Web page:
Somali Pirates Release Italian Ship After 11 Months
Somali pirates have released an Italian oil tanker and its crew after nearly 11 months in captivity.
An Italian government statement Wednesday said Prime Minister Mario Monti expressed deep satisfaction with the release of the Italian-owned Savina Caylyn and its crew.
The statement gave no details about the ship's release, or whether a ransom was paid.
Somali pirates captured the oil tanker February 8 in the Indian Ocean after attacking it with small arms and rocket propelled grenades.
The European Union's anti-piracy force said the ship was carrying 22 crew members — five Italians and 17 Indians.
Somali pirates have made hundreds of millions of dollars hijacking ships for ransom in recent years.
Before the release of the Savina Caylyn, the EU force said Somali pirates were holding seven ships and 200 crew members. Those numbers are down significantly from a year ago at this time, when the pirates were reported to be holding 22 ships and more than 500 crew.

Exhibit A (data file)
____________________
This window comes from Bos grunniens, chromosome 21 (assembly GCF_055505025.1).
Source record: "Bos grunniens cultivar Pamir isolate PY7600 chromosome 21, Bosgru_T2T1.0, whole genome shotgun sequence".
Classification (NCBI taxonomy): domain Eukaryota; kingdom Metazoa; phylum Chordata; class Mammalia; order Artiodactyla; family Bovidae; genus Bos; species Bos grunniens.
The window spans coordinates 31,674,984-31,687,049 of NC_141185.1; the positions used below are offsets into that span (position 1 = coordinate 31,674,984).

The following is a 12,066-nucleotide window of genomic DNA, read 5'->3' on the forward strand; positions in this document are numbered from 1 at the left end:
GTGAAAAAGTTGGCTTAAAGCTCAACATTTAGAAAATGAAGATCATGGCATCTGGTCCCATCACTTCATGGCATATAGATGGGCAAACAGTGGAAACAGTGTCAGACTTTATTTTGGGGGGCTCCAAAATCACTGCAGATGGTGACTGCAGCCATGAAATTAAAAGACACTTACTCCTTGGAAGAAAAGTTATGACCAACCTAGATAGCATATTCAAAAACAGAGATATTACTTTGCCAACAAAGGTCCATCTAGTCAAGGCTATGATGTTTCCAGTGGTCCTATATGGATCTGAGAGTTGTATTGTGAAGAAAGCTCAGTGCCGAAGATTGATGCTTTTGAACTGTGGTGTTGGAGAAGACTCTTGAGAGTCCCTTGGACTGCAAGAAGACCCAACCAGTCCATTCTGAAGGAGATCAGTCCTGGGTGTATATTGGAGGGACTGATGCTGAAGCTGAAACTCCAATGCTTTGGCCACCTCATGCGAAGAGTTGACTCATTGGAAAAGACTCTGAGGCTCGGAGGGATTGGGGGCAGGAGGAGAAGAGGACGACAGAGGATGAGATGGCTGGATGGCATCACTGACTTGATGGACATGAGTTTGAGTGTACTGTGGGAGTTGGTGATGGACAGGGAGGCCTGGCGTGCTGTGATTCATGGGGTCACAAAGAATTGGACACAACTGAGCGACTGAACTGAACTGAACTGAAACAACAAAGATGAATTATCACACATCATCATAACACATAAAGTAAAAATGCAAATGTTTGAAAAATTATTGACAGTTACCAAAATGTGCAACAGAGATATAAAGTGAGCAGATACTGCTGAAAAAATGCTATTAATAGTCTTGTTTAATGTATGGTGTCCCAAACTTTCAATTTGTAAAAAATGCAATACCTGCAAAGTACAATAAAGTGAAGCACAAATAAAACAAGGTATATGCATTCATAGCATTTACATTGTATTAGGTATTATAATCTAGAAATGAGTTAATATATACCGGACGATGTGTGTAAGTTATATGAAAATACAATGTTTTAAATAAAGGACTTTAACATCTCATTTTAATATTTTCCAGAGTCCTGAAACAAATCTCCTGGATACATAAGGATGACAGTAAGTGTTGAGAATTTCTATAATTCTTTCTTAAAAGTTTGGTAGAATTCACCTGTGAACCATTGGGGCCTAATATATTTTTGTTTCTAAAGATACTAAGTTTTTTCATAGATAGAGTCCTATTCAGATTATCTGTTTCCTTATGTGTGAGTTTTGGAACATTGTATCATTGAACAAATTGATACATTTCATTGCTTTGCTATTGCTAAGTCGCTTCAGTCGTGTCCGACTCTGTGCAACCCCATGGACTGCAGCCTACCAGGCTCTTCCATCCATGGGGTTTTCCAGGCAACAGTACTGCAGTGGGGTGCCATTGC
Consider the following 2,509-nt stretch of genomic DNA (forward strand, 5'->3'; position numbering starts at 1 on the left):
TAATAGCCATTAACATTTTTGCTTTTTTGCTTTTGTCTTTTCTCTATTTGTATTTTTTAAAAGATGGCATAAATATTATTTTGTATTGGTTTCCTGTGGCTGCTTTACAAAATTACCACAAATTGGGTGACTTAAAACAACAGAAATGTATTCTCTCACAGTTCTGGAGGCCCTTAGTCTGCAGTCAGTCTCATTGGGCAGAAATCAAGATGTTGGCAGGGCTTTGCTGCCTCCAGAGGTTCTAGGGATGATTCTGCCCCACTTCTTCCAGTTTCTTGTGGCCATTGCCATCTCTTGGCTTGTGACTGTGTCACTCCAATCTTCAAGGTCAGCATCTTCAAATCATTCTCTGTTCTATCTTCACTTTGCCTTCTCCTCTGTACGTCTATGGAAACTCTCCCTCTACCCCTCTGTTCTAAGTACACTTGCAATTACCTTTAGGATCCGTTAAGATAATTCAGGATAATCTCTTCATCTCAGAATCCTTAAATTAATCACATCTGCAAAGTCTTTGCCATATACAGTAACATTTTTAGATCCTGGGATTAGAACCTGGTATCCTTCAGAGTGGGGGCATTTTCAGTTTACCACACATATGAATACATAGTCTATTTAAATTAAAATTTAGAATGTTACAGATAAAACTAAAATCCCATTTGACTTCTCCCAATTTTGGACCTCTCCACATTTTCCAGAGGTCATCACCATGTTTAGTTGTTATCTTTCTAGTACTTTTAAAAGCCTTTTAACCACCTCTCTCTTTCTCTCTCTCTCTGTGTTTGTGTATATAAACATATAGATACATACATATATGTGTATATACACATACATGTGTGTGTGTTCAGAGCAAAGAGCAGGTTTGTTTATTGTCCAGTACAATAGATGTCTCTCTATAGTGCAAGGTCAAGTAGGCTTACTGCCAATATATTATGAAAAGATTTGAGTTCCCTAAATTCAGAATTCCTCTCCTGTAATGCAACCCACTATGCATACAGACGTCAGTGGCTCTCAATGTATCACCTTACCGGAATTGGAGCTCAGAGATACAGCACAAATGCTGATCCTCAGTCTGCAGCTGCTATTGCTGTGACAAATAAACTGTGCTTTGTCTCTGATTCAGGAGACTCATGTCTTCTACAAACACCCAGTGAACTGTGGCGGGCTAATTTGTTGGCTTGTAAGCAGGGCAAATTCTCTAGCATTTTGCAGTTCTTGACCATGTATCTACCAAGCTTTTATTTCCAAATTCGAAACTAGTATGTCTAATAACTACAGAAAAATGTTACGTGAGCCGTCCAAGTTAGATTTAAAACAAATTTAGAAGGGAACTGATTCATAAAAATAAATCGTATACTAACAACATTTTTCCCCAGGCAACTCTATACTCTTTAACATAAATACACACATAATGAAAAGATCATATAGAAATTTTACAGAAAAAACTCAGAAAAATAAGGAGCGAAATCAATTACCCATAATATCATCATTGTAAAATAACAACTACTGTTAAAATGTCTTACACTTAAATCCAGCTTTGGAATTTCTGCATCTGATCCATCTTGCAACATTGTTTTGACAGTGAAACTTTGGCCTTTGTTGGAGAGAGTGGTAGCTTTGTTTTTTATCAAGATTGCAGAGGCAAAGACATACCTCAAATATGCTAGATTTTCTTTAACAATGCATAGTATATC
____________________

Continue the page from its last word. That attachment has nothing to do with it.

International naval forces are patrolling the waters near Somalia, and shipping companies have increasingly taken security measures to prevent hijackings, such as posting armed guards on board, and building “safe rooms” in which crews can lock themselves if pirates board their ships.
Article by VOA News